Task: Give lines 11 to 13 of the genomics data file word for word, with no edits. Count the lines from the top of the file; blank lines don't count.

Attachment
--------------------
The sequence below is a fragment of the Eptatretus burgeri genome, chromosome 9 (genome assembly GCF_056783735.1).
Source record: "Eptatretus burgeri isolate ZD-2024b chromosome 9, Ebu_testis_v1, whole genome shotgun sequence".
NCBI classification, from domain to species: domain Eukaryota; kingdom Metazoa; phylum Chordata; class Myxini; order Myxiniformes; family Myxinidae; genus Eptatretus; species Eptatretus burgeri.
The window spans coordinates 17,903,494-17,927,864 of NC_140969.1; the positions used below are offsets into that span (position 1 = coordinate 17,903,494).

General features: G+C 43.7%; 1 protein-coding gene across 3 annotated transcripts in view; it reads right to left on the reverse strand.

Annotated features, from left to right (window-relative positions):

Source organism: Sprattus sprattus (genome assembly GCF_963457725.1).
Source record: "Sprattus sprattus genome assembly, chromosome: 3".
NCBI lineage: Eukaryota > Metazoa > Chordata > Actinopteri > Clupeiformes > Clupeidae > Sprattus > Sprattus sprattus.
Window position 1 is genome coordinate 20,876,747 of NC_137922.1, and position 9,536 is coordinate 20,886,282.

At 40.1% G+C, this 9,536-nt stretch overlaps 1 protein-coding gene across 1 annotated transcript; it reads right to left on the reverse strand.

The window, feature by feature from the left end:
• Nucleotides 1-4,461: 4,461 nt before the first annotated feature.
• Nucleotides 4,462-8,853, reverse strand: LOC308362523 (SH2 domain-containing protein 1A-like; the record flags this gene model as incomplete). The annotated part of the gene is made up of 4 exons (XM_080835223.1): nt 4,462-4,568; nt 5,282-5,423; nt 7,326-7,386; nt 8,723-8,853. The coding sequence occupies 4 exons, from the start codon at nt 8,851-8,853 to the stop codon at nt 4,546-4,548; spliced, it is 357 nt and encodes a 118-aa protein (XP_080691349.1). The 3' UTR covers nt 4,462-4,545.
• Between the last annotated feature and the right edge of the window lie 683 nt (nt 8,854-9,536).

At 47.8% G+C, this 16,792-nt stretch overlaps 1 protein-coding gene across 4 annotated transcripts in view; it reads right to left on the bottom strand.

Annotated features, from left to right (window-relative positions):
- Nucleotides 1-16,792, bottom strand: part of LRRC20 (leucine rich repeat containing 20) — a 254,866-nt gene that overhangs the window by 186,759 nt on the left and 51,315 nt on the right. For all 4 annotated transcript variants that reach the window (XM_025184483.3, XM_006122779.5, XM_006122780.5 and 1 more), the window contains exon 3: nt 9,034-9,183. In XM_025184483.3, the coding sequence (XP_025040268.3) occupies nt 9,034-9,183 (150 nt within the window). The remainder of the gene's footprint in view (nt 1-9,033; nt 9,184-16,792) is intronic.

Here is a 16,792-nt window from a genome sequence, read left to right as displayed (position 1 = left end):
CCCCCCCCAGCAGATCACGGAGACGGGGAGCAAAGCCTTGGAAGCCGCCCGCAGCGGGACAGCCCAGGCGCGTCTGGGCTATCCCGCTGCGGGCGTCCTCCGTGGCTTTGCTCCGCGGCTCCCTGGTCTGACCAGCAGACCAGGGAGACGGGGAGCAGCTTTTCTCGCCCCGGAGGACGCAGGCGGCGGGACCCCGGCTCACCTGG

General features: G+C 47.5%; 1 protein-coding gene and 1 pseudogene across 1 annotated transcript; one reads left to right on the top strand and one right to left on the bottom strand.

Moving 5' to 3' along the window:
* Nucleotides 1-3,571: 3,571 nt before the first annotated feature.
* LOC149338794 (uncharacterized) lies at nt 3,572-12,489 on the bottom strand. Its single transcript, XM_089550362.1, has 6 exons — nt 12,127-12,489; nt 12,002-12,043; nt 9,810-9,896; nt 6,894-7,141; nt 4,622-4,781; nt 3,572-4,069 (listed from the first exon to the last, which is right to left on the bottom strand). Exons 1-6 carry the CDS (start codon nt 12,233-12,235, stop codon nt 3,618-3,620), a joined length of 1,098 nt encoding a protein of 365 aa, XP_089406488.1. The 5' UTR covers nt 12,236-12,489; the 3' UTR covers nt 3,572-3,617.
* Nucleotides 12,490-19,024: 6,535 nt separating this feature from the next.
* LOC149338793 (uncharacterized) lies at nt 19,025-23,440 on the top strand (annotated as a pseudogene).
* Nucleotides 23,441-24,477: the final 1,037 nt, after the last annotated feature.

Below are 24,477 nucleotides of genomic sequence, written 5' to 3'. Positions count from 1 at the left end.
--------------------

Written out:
At 40.1% G+C, this 9,536-nt stretch overlaps 1 protein-coding gene across 1 annotated transcript; it reads right to left on the reverse strand.

The window, feature by feature from the left end:
• Nucleotides 1-4,461: 4,461 nt before the first annotated feature.